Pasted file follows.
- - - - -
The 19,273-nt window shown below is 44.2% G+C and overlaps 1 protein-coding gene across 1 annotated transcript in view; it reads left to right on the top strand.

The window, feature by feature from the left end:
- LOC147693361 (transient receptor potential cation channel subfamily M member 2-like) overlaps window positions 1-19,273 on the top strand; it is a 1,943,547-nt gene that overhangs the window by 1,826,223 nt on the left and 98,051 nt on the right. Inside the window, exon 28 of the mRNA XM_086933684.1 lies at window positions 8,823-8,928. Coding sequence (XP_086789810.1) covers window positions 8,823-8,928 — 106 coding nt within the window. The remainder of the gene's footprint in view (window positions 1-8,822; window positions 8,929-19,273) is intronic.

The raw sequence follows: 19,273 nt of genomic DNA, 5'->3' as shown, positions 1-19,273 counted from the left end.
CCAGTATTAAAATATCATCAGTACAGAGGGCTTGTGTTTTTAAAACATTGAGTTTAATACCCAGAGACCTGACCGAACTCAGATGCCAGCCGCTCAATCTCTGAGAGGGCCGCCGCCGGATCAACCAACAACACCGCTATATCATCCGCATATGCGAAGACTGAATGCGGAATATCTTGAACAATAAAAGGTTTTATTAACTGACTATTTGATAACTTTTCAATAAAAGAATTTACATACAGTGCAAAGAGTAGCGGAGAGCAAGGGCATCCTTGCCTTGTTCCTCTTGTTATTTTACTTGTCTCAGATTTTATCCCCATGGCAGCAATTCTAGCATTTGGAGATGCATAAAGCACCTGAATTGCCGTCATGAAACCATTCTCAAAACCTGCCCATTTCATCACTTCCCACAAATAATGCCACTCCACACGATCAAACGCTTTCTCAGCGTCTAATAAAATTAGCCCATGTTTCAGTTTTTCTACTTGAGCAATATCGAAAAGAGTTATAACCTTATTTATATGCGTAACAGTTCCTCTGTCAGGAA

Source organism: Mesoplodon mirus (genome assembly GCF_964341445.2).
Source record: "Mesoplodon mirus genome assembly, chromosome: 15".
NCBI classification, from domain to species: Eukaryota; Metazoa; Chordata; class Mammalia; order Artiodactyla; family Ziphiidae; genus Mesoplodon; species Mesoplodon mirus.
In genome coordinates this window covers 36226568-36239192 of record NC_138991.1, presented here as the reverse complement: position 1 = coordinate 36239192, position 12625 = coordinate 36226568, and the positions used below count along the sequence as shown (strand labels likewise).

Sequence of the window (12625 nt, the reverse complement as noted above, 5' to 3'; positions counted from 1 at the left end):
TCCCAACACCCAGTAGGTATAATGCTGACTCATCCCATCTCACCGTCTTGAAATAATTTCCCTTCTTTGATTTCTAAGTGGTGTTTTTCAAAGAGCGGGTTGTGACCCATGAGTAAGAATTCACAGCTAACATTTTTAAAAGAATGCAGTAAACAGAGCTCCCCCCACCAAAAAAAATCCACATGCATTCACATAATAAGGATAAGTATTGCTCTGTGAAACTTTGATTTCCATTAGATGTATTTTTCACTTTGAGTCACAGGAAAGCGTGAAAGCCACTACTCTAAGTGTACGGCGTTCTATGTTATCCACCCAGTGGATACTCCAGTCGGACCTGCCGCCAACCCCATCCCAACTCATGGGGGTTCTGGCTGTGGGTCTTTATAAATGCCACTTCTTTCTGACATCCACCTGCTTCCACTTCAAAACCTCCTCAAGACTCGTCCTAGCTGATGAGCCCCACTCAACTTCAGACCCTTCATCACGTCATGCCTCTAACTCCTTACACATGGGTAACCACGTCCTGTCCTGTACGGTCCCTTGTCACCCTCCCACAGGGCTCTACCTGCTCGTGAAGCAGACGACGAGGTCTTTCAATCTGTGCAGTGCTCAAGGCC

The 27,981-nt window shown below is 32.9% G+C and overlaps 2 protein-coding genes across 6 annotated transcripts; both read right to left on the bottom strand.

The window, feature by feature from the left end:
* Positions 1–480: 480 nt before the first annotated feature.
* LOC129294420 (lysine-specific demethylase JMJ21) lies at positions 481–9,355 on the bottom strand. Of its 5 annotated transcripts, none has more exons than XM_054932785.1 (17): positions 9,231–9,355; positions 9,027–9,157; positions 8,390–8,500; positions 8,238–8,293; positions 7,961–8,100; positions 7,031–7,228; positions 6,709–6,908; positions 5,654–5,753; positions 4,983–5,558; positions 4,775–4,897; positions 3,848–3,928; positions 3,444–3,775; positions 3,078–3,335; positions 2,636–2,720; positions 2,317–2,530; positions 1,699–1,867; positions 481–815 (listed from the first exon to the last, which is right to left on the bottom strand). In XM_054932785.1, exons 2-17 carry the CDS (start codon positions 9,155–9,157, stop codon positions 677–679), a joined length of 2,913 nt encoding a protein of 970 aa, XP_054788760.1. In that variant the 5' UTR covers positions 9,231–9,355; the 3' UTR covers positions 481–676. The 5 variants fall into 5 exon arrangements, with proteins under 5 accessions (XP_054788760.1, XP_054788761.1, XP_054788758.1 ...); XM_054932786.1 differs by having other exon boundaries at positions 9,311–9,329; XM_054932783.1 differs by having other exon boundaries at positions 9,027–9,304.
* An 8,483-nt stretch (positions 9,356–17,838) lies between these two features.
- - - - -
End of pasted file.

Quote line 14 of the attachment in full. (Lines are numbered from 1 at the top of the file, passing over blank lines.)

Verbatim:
* Positions 1–480: 480 nt before the first annotated feature.